on business days.
A copy of the comments may also be submitted to the OMB desk
officer for the agencies: Joseph F. Lackey, Jr., Office of Information
and Regulatory Affairs, Office of Management and Budget, New Executive
Office Building, Room 10235, Washington, DC 20503 or electronic mail to
FOR FURTHER INFORMATION CONTACT: Sample copies of the revised Call
Report forms for March 31, 2003, can be obtained at the FFIEC's Web
site (http://www.ffiec.gov). Sample copies of the revised Call Report
site (http://www.ffiec.gov). Sample copies of the revised Call Report
forms also may be requested from any of the agency clearance officers
whose names appear below.
OCC: Jessie Dunaway, OCC Clearance Officer, or Camille Dixon, (202)
874-5090, Legislative and Regulatory Activities Division, Office of the
Comptroller of the Currency, 250 E Street, SW., Washington, DC 20219.
Board: Cynthia M. Ayouch, Board Clearance Officer, (202) 452-3829,
Division of Research and Statistics, Board of Governors of the Federal
Reserve System, 20th and C Streets, NW., Washington, DC 20551.
Telecommunications Device for the Deaf (TDD) users may call (202) 263-
FDIC: Tamara R. Manly, Management Analyst, (202) 898-7453, Legal
Division, Federal Deposit Insurance Corporation, 550 17th Street NW.,
Washington, DC 20429.
SUPPLEMENTARY INFORMATION: Request for OMB approval to extend, with
revision, the following currently approved collections of information:
Report Title: Consolidated Reports of Condition and Income.
Form Number: FFIEC 031 (for banks with domestic and foreign
offices) and FFIEC 041 (for banks with domestic offices only).
Frequency of Response: Quarterly.
Affected Public: Business or other for-profit.
OMB Number: 1557-0081.
Estimated Number of Respondents: 2,200 national banks.
Estimated Time per Response: 42.20 burden hours.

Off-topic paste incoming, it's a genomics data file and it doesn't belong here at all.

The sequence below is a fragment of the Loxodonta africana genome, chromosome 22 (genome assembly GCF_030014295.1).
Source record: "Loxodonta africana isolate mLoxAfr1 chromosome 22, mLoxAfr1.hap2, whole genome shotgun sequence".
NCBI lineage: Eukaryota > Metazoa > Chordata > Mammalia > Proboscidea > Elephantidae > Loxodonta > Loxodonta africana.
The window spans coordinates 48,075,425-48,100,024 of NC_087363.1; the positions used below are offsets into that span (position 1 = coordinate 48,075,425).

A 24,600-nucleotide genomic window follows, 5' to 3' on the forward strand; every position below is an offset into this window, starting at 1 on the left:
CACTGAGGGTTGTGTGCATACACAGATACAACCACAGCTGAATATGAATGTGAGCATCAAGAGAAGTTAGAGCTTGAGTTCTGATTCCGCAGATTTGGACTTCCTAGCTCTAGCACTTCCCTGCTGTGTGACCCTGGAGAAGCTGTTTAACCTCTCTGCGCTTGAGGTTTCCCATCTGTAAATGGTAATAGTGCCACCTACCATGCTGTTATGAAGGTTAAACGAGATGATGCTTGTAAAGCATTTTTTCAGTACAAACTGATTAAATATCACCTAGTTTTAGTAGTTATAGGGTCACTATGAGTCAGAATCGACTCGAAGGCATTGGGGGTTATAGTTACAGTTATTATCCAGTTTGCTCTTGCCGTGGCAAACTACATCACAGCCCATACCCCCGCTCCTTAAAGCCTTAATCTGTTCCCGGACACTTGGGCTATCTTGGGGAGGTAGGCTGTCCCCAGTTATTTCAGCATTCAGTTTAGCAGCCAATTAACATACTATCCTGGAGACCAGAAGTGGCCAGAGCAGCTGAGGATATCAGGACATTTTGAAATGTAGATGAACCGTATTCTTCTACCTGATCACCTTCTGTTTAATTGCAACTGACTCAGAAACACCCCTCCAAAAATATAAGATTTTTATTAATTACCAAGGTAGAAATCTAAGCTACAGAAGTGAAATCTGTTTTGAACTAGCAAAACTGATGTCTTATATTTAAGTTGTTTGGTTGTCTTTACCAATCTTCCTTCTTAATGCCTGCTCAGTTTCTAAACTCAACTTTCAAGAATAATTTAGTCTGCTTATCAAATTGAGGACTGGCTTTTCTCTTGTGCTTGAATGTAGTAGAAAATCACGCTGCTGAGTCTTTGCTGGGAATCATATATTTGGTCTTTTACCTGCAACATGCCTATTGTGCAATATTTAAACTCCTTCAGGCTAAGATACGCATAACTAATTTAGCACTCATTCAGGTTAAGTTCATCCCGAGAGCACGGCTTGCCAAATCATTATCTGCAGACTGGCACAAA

Estimated Total Annual Burden: 371,360 burden hours.
OMB Number: 7100-0036.
Estimated Number of Respondents: 978 state member banks.
Estimated Time per Response: 48.25 burden hours.
Estimated Total Annual Burden: 188,754 burden hours.
OMB Number: 3064-0052.
Estimated Number of Respondents: 5,354 insured state nonmember
Estimated Time per Response: 32.85 burden hours.
Estimated Total Annual Burden: 703,411 burden hours.
The estimated time per response for the Call Report is an average,
which varies by agency because of differences in the composition of the
banks under each agency's supervision (e.g., size distribution of
institutions, types of activities in which they are engaged, and number
of banks with foreign offices). For the Call Report as it would be
revised, the time per response for a bank is estimated to range from 15
to 550 hours, depending on individual circumstances.
General Description of Report
These information collections are mandatory: 12 U.S.C. 161 (for
national banks), 12 U.S.C. 324 (for state member banks), and 12 U.S.C.
1817 (for insured state nonmember commercial and savings banks, and for
all banks for deposit information). Except for selected items, these
information collections are not given confidential treatment. Small
businesses (i.e., small banks) are affected.
Banks file Call Reports with the agencies each quarter for the
agencies' use in monitoring the condition, performance, and risk
profile of reporting banks and the industry as a whole. In addition,
Call Reports provide the most current statistical data available for
evaluating bank corporate applications such as mergers, for identifying
areas of focus for both on-site and off-site examinations, and for
monetary and other public policy purposes. Call Reports are also used
to calculate all banks' deposit insurance and Financing Corporation
assessments and national banks' semiannual assessment fees.
On November 8, 2002, the OCC, the Board, and the FDIC jointly
published a notice soliciting comments for 60 days on proposed
revisions to the Call Report (67 FR 68229). The agencies' notice
addressed a number of different types of changes to the Call Report
requirements. These changes related to the content of the Call Report
itself, the submission deadline for certain banks, and the agencies'
process for validating and releasing the data that banks report. First,
the agencies proposed several revisions to the content of the Call
Report and one instructional clarification. These revisions focus on
improving the information reported by banks that engage in certain
specific activities and generally will be applicable to small